This blogpost summarizes a few points from the book titled, “Chatter” by Ethan Kross

It is an interesting book that focuses on our “inner-talk” that we have within us, whether we realize it or not, consciously. The author calls it “chatter”. We come across “chatter” in our minds in many circumstances;before an important interview/presentation, when we are down because of some temporary setback and we need to gather enough motivation to plod along, upset with ourselves because of some nasty thing that we said to others or the other way around. Is this “chatter” good for us ? Can it derail us, from putting our best foot forward ? Can be somehow work with it make it work for us ? These are some of the questions that the author addresses in the book.

If you consciously pay attention to your thoughts over let’s say 24 hours, you realize that it is very likely that there is at least 2/3rd probability that you either do a time travel in the past or future. You might not necessarily live in the present. Nothing wrong in it, even though there are a ton of books written on staying in the present. Given that our internal dialogue reflects the varying attention patterns that we have in our mind, the author suggests a dozen hacks that one can look at, to ensure that “chatter” does not take us down a self-destructive path.

Some of the hacks that resonated with me are:

  • Journaling: Once we put our feelings on paper, somehow there seems to me more clarity in the way we go about handling them. Have followed this in the past and seems to work, at least for me.
  • Ritual: This is a hack that I have been following for many years. By following certain rituals before work, you tend to muster motivation to do work, even though you might “feel” like doing the work for whatever reason. Once you follow a ritual based approach to any task, the resistance to doing the activity vanishes. This is a hack that I came across in Twyla Tharp’s book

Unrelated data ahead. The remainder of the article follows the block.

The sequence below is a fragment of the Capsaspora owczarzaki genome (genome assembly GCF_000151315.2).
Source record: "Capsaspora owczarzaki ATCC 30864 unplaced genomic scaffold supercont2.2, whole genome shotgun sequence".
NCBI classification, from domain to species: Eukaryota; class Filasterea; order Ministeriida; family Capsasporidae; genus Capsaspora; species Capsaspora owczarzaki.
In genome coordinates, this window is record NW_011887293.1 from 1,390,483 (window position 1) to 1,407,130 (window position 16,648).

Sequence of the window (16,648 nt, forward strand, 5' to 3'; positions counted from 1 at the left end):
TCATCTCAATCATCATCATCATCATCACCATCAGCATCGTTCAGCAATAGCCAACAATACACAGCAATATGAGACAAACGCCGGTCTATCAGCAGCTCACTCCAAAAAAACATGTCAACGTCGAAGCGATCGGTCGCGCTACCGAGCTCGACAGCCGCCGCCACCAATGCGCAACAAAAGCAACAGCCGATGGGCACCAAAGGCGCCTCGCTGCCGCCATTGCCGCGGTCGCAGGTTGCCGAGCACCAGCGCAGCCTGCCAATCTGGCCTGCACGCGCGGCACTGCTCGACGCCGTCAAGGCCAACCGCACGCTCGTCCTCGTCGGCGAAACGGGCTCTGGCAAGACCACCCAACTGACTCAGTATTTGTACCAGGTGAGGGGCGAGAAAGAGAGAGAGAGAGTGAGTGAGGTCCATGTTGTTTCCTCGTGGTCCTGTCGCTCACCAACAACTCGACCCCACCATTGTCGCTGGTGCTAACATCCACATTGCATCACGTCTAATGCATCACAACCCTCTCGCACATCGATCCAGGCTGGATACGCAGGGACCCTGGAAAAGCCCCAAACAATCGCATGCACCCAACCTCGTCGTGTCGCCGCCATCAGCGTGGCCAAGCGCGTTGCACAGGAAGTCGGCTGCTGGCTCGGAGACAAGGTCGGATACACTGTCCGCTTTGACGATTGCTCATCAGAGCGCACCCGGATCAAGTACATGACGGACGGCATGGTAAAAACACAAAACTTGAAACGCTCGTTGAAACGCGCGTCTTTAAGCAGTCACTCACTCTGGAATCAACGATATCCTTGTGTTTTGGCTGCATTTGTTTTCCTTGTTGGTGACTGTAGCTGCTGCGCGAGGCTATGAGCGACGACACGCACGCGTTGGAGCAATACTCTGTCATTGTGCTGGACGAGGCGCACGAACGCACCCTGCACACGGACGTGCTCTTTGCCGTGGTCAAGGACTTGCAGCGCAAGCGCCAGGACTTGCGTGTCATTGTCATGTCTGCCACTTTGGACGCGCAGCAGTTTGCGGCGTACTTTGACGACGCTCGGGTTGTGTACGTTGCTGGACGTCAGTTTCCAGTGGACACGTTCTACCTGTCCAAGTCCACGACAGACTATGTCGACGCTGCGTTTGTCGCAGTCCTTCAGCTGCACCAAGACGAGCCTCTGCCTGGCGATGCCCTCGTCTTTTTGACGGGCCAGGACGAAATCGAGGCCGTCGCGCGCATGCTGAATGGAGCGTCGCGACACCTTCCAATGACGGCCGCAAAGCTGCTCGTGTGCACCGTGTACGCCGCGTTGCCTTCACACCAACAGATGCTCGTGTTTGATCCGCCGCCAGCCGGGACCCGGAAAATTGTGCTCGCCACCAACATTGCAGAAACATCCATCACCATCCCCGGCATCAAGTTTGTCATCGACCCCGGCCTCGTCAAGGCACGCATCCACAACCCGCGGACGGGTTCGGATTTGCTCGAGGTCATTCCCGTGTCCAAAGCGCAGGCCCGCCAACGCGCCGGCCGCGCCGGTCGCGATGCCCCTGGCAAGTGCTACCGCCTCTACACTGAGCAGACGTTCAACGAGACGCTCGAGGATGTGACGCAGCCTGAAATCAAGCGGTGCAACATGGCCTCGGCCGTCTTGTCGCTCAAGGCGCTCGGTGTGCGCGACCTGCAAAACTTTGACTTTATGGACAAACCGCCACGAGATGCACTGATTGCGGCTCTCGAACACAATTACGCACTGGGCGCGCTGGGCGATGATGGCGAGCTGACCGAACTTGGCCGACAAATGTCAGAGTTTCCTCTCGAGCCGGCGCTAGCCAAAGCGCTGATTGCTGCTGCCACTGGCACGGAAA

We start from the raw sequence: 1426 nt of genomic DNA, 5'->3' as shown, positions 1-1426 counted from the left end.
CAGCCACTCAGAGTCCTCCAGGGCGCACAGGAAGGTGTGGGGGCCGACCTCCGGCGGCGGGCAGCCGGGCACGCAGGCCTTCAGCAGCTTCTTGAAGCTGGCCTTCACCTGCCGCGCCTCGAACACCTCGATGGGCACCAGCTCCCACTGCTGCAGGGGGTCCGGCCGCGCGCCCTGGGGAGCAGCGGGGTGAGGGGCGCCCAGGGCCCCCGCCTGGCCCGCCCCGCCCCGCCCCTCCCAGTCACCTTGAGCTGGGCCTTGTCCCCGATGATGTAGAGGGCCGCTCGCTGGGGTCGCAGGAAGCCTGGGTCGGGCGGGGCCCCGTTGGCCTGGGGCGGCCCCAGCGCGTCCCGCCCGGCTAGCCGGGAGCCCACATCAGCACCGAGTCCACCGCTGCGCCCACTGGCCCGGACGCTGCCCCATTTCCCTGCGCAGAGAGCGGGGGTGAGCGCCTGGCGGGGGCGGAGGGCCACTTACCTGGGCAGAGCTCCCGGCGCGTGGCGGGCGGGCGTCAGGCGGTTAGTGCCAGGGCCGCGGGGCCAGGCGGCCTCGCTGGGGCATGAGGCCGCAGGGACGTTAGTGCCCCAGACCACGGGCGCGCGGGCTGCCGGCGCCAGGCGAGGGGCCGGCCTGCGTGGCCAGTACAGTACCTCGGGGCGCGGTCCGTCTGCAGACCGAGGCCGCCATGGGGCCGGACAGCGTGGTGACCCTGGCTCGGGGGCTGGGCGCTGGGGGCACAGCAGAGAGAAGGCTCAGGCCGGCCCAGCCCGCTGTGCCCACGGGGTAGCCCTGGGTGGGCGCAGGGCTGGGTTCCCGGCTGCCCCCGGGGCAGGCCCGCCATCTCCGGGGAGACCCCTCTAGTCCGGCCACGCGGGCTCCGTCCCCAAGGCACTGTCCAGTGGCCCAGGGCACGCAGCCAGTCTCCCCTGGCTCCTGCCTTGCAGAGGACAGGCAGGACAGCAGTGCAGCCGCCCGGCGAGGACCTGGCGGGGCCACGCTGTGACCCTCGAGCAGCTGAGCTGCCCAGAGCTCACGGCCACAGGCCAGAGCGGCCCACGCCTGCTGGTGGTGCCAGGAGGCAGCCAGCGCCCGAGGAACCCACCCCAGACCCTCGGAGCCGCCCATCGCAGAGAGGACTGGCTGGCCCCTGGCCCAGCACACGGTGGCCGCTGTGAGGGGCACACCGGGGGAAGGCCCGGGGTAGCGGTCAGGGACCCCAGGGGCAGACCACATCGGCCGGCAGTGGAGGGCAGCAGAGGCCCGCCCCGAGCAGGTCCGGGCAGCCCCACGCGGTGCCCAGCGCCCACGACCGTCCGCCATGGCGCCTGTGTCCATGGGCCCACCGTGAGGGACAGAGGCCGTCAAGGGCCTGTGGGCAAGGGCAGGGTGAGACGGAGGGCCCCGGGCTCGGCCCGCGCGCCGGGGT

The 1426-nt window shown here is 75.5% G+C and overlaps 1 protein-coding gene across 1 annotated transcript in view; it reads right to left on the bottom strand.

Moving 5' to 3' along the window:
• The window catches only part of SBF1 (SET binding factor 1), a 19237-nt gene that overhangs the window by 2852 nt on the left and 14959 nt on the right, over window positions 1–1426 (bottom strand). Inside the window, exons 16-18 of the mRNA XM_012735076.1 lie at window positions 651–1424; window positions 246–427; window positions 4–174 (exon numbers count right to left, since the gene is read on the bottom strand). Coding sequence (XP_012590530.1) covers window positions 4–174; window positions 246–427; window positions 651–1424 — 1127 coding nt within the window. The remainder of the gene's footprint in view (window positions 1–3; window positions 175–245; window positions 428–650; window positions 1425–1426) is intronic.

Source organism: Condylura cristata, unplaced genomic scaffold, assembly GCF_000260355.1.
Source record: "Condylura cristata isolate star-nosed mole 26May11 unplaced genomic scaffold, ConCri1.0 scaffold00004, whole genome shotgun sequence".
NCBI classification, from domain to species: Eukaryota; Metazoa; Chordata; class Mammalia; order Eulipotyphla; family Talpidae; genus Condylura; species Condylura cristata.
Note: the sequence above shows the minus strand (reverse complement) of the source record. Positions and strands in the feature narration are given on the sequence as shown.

• Don’t co-ruminate: Sometimes sharing your feelings with others, especially the negative ones, might not help in attenuating those feelings. In fact it might do the exact opposite - it might accentuate the negative feelings and you end feeling worse
  • Strategic time travel - I guess this is something most of us anyway do. However if you have a framework to do those futuristic time travels, then the exercise makes more sense. Annie Duke mentions one of such frameworks in her book, “How to Decide”.
  • When sharing your thoughts or feelings with others, it is better to assess whether the other person is going look at the situation from both perspectives - emotion and cognition
  • Nature walk - Exercise is the best way to get out the “chatter”
  • Exposing people to natural sounds, such as rainfall and crickets chirping improved performance on an attentional task. In today’s world, you cannot escape the surrounding noise. To block out the ambient noise, years ago I had invested in noise cancellation headphones. The investment was well worth it. This investment is more than paying of in the COVID world where working from home has become the norm: working from home exposes one to different kinds of ambient noises that might distract you from doing serious work.

There are many other hacks that are mentioned as “Toolbox”. Have made a quick mindmap of the book